2. Ironically, the Inyo team actually operated the hoist. Our teams had met twice previously specifically to practice using the hoist. This demonstrates the value of learning each other's technical systems. In addition, these events and other joint operations and practices have allowed our personnel to work together closely. This contributed greatly to the smooth way in which this technically difficult operation proceeded.
3. The Forest Service helicopter pilot's pick-off of the stretcher with a 50-foot long-line in this very steep and constricted area was impressive. The personnel at the notch were looking down on the helicopter and could see how very close the rotor was to the rock. Had the pilot been unwilling or unable to perform this task, we would have had to raise the stretcher to the notch, which would have been much more difficult and dangerous.
SHERIFF CARL SPARKS RETIRES
The new Honorary Member
Kern Country Sheriff Carl Sparks has been elected an Honorary Member of the China Lake Mountain Rescue Group. The last time a person was given this award was in 1997. The last time a person who was not a prior member of CLMRG was given this award was in 1983. The inscription on the sheriff's plaque reads as follows:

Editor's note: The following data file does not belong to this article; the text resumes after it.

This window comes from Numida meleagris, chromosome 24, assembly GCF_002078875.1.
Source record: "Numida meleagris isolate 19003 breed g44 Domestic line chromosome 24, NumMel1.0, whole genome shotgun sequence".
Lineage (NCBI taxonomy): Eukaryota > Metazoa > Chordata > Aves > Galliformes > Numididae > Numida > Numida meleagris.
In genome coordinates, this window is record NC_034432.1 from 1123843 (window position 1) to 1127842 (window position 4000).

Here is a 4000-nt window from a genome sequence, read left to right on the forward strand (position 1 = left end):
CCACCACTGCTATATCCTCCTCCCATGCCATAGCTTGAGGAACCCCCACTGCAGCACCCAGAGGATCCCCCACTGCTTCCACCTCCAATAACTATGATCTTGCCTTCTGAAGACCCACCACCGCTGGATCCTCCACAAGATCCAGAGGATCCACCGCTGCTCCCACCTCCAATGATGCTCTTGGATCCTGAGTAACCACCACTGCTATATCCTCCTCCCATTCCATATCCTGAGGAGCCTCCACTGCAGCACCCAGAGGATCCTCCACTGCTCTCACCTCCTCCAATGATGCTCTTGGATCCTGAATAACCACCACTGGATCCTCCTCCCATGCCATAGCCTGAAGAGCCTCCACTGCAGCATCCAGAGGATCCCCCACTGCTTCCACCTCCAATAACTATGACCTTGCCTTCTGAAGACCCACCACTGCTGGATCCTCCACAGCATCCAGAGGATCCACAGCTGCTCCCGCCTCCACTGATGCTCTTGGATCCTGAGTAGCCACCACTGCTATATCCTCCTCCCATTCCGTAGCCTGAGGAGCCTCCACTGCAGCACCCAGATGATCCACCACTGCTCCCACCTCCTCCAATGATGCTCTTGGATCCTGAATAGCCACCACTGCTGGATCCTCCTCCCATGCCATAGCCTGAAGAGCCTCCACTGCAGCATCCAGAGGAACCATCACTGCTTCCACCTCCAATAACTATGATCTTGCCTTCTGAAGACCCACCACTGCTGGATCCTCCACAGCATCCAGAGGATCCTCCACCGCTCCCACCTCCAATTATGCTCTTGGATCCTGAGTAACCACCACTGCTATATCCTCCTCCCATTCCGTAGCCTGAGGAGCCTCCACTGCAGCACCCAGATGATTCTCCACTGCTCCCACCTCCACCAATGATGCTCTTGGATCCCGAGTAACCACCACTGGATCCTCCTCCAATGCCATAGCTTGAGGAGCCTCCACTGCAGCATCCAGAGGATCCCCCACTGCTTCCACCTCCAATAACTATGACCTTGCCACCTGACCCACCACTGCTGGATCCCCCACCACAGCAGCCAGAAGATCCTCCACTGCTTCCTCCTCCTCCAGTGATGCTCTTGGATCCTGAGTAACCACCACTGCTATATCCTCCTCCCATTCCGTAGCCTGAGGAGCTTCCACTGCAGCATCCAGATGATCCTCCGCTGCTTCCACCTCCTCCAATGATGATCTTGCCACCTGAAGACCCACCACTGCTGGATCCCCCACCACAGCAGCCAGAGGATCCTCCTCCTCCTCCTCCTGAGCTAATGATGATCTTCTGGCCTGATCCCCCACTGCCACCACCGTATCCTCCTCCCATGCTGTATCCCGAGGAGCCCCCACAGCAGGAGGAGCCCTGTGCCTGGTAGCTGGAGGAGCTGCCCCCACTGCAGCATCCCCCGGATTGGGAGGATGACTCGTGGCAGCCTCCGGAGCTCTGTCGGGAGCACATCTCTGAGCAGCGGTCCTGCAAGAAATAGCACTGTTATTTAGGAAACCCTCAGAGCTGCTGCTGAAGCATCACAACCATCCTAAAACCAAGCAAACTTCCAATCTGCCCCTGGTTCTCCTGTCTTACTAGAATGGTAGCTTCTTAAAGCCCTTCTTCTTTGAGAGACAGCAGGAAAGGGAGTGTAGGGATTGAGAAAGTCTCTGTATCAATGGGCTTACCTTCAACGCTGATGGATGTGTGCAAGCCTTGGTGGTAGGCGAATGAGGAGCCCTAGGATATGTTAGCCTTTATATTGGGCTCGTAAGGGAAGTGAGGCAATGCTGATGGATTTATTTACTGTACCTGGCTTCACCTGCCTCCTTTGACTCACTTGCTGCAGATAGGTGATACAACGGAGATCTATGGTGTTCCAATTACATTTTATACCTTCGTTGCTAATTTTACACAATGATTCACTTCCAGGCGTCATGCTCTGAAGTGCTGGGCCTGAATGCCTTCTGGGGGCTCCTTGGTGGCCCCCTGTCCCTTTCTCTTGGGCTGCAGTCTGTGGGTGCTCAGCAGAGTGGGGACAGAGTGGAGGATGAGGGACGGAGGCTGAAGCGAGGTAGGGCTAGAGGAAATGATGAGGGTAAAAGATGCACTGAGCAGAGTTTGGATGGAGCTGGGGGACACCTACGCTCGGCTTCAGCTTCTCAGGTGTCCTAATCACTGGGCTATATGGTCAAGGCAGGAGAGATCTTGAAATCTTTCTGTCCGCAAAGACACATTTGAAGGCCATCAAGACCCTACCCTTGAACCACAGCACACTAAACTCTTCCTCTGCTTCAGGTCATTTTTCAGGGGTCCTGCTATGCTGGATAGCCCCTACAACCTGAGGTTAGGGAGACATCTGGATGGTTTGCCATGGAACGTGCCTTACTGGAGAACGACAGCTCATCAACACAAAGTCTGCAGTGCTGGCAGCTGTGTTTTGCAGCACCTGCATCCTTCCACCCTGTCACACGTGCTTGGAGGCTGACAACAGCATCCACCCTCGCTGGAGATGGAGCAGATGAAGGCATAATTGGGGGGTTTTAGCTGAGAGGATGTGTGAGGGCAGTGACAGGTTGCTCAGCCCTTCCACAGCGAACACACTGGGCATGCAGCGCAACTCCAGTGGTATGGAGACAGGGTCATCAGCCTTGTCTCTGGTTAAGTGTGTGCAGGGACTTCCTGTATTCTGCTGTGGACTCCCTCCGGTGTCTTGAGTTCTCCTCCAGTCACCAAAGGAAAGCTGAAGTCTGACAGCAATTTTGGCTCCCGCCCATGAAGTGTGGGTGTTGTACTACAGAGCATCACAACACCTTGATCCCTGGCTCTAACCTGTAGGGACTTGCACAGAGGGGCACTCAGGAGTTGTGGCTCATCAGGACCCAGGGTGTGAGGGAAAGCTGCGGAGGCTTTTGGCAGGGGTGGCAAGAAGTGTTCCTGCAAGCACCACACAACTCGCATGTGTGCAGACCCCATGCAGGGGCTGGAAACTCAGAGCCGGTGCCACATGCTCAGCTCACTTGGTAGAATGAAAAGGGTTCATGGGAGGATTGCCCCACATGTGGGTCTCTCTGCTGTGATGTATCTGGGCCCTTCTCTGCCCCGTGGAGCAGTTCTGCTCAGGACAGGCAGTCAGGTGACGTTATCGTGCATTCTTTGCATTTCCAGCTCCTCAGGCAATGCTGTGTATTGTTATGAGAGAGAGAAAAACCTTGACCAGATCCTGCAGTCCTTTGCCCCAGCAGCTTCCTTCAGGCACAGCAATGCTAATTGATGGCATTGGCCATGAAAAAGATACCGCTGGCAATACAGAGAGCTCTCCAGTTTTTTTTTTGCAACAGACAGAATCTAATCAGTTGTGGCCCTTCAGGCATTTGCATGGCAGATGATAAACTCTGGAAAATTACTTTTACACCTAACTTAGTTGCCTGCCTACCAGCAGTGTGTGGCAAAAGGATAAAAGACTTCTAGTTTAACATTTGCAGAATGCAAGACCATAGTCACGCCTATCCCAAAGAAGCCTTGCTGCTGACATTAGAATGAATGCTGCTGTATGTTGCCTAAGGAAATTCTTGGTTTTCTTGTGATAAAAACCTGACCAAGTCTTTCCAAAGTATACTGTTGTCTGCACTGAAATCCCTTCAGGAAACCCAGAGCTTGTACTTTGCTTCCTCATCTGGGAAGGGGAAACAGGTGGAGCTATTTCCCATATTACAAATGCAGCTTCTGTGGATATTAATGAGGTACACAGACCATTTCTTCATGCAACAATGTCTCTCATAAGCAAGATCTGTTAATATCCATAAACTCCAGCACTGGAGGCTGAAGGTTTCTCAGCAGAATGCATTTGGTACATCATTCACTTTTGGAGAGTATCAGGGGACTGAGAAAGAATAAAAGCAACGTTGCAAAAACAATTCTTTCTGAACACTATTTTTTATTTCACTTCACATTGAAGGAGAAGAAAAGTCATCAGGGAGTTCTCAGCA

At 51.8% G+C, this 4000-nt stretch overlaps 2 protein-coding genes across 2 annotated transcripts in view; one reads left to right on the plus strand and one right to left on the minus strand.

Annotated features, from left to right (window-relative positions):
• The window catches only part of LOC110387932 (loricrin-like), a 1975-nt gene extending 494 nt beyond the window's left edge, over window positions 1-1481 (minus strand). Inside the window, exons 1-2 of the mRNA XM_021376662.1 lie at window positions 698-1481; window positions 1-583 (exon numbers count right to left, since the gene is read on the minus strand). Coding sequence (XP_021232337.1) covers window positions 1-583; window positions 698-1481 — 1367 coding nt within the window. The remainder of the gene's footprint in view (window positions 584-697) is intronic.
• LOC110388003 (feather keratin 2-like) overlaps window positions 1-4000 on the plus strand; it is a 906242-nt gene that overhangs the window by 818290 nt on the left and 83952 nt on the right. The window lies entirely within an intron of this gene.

China Lake Mountain Rescue
Sheriff Carl Sparks
The statement on the back of the plaque reads as follows:
Kern County Sheriff Carl Sparks has been elected an Honorary Member of the China Lake Mountain Rescue Group. According to our bylaws this membership is non-voting, for life, and not subject to dues or assessments.
Carl has been a vocal and passionate supporter of volunteer search and rescue ever since becoming the Lieutenant in charge of Kern County SAR in 1980. After being elected Kern County Sheriff 10 years later, with broadly expanded duties and responsibilities, he remained ardently committed to SAR.
Carl realized from the beginning how important SAR is to Kern County and its citizens, and made every effort to enhance and utilize the specialized capabilities of its member teams and to improve the ways that the teams worked together. He demonstrated his commitment through funding, equipment and visible support to the SAR community. He greatly appreciated the mountaineering skills that CLMRG brought to the County, and he has been one of our most special friends and supporters for over 20 years.
It is with great pleasure that the members of the China Lake
Mountain Rescue Group honor Sheriff Carl Sparks with this award.
Refer to The Talus Pile Number 123 (April 2002) for the history of our Honorary Member category.
The old timers campout
Sheriff Sparks welcomed Search and Rescue members who were active during the time (1980 to 1989) he was the commanding lieutenant of SAR to an old timers campout the night of Friday, 23 August 2002 at Fort Tejon Campground
The retirement party
The sheriff's retirement party is scheduled for Saturday, 30 November (the Saturday after Thanksgiving). Reserve your place with CynDee Street (661-391-7771) before 5:00 p.m. on
Climbing Mt. Carl Heller's East Ridge
By Bob Rockwell